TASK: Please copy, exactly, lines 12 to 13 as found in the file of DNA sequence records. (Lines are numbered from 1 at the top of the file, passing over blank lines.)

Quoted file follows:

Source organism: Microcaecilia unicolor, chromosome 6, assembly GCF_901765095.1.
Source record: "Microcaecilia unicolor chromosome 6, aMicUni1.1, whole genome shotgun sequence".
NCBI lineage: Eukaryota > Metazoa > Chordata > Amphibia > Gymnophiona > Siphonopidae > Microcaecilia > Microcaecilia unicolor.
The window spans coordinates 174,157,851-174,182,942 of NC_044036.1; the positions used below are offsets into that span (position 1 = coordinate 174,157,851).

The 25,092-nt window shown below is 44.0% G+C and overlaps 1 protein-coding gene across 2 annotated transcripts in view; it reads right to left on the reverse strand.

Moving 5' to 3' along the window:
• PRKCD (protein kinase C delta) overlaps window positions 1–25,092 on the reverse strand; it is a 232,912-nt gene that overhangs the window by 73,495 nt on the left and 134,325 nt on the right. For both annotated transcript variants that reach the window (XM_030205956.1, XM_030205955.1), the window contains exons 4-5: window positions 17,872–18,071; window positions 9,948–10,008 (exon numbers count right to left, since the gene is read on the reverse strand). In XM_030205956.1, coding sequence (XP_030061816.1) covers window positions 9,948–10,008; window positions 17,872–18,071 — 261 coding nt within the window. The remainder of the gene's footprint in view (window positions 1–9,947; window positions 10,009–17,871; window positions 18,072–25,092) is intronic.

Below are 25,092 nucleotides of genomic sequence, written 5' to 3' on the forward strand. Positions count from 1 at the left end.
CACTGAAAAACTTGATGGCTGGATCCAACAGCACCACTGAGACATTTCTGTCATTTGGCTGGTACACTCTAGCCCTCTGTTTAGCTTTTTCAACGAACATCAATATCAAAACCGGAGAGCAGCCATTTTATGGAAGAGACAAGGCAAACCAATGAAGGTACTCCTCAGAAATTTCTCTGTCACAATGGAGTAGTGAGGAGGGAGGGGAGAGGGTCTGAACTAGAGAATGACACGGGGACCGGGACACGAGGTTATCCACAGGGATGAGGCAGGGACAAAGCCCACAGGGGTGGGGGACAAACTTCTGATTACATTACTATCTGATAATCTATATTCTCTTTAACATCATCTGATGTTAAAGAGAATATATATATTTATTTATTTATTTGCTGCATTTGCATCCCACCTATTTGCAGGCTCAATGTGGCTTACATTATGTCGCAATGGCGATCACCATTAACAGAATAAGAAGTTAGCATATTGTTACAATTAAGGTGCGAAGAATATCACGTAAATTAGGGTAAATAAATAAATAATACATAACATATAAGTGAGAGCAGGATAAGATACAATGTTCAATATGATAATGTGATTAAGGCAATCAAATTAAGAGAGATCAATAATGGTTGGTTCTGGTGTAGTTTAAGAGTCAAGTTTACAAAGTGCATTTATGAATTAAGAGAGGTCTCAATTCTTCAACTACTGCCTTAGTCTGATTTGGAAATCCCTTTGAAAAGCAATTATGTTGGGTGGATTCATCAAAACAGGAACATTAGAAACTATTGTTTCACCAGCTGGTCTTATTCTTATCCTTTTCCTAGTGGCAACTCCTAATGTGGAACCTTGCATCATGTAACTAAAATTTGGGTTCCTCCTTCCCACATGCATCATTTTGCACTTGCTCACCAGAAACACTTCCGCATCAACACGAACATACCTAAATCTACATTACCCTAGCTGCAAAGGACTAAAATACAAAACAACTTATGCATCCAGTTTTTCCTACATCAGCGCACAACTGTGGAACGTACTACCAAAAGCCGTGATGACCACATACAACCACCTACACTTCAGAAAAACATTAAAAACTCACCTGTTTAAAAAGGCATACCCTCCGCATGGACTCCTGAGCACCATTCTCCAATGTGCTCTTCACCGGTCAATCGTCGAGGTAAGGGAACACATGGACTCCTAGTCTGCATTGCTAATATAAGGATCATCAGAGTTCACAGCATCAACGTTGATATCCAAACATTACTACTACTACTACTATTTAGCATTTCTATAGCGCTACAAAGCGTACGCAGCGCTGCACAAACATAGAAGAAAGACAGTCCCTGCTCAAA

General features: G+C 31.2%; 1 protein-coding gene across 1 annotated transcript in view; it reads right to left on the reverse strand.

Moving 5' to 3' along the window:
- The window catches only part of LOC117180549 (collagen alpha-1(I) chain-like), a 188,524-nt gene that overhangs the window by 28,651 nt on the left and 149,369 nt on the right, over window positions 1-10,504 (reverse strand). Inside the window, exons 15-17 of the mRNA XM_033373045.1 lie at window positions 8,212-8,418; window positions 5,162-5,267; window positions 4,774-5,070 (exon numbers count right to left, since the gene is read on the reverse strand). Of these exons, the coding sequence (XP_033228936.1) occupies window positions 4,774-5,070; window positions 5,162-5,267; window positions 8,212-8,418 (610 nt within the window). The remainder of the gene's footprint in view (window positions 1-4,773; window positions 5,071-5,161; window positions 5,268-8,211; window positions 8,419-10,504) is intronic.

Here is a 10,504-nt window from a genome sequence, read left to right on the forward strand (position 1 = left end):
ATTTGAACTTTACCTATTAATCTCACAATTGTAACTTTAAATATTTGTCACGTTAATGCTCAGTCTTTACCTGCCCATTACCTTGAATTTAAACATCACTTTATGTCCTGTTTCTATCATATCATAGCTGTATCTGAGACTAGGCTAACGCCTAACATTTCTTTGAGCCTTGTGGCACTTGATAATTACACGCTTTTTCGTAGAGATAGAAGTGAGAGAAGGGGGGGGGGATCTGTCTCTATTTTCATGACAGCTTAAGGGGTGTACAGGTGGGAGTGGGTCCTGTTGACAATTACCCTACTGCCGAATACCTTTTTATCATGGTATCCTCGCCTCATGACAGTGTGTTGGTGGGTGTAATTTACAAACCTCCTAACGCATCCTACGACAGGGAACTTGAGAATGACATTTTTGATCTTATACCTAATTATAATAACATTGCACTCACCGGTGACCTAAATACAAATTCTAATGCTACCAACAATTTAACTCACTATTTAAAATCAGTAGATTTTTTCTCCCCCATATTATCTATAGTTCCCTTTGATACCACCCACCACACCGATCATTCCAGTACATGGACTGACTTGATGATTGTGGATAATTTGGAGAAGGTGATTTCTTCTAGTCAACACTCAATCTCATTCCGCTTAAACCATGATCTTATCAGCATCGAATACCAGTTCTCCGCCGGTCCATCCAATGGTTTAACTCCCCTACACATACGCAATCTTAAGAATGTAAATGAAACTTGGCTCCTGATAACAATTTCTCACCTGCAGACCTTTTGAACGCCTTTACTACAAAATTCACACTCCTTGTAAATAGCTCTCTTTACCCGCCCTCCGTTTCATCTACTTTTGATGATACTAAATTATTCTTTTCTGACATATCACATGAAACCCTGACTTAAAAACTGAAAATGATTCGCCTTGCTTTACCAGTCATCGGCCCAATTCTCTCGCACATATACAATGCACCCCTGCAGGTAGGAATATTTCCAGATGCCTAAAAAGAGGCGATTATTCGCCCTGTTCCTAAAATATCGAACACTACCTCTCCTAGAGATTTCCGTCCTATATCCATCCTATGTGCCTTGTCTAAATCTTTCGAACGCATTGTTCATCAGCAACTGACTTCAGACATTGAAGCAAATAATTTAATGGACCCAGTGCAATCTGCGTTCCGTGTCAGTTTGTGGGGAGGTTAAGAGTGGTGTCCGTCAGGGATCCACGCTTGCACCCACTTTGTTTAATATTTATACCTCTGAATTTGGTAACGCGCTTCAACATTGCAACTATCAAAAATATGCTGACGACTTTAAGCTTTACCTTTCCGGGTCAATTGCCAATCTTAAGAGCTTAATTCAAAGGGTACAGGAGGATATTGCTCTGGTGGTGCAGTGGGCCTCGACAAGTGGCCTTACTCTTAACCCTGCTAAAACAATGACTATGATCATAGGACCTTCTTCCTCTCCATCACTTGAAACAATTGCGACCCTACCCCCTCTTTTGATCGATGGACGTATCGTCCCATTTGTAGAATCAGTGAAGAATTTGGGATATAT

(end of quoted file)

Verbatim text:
- The window catches only part of LOC117180549 (collagen alpha-1(I) chain-like), a 188,524-nt gene that overhangs the window by 28,651 nt on the left and 149,369 nt on the right, over window positions 1-10,504 (reverse strand). Inside the window, exons 15-17 of the mRNA XM_033373045.1 lie at window positions 8,212-8,418; window positions 5,162-5,267; window positions 4,774-5,070 (exon numbers count right to left, since the gene is read on the reverse strand). Of these exons, the coding sequence (XP_033228936.1) occupies window positions 4,774-5,070; window positions 5,162-5,267; window positions 8,212-8,418 (610 nt within the window). The remainder of the gene's footprint in view (window positions 1-4,773; window positions 5,071-5,161; window positions 5,268-8,211; window positions 8,419-10,504) is intronic.

Here is a 10,504-nt window from a genome sequence, read left to right on the forward strand (position 1 = left end):